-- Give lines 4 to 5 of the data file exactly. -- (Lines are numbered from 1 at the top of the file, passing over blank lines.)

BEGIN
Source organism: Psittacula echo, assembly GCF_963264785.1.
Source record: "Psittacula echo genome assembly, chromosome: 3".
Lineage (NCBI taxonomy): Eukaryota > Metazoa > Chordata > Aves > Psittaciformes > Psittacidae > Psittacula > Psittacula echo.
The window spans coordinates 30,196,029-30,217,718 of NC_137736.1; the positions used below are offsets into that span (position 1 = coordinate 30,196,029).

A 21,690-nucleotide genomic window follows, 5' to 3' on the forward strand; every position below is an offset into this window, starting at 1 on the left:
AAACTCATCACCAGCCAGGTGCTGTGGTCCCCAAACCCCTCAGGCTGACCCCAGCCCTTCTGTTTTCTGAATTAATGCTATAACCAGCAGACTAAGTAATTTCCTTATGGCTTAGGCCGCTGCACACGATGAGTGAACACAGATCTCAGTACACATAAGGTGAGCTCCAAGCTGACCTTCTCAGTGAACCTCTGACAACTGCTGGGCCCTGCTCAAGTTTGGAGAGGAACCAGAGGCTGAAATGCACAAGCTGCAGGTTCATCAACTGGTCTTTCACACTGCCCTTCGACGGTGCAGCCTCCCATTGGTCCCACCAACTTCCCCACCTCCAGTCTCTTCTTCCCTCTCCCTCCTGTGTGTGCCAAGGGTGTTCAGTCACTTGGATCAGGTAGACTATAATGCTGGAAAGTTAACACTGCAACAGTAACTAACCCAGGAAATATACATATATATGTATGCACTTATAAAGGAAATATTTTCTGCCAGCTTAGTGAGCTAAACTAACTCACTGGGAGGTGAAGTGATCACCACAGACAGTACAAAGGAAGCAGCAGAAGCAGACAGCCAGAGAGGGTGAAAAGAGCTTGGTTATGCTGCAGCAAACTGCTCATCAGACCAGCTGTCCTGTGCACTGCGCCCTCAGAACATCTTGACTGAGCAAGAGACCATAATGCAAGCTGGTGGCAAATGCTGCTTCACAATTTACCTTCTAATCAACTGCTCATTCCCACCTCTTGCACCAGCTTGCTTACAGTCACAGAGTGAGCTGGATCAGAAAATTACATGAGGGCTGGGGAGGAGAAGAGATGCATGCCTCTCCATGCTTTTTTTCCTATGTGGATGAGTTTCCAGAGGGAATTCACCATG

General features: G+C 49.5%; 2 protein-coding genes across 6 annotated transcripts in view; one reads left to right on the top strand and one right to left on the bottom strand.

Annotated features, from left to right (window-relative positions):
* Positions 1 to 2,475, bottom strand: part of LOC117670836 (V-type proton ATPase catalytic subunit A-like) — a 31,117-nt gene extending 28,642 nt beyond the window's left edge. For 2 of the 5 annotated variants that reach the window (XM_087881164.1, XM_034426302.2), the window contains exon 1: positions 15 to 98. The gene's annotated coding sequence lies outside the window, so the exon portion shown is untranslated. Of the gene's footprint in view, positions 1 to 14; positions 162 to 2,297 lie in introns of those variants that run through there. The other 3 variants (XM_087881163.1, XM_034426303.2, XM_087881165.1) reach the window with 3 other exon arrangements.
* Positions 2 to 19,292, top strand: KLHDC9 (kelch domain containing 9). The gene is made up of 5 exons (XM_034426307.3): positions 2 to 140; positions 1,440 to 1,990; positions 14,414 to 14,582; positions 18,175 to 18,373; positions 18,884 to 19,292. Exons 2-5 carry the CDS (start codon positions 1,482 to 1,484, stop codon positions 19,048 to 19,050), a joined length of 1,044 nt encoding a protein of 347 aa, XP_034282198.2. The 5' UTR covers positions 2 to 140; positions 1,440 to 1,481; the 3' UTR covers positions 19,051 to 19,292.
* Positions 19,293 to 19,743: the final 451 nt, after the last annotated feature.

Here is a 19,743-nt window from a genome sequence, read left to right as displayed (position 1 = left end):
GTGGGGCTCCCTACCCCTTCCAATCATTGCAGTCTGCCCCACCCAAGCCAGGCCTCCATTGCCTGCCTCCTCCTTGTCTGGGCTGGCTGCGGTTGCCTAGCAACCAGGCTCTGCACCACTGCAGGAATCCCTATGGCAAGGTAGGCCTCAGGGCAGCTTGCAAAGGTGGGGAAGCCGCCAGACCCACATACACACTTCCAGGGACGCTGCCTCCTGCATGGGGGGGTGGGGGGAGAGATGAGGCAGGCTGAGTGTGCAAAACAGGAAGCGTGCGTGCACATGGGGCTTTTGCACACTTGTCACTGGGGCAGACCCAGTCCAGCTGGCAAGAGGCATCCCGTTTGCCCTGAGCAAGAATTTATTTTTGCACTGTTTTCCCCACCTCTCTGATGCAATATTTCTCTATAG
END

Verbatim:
The window spans coordinates 30,196,029-30,217,718 of NC_137736.1; the positions used below are offsets into that span (position 1 = coordinate 30,196,029).

A 21,690-nucleotide genomic window follows, 5' to 3' on the forward strand; every position below is an offset into this window, starting at 1 on the left: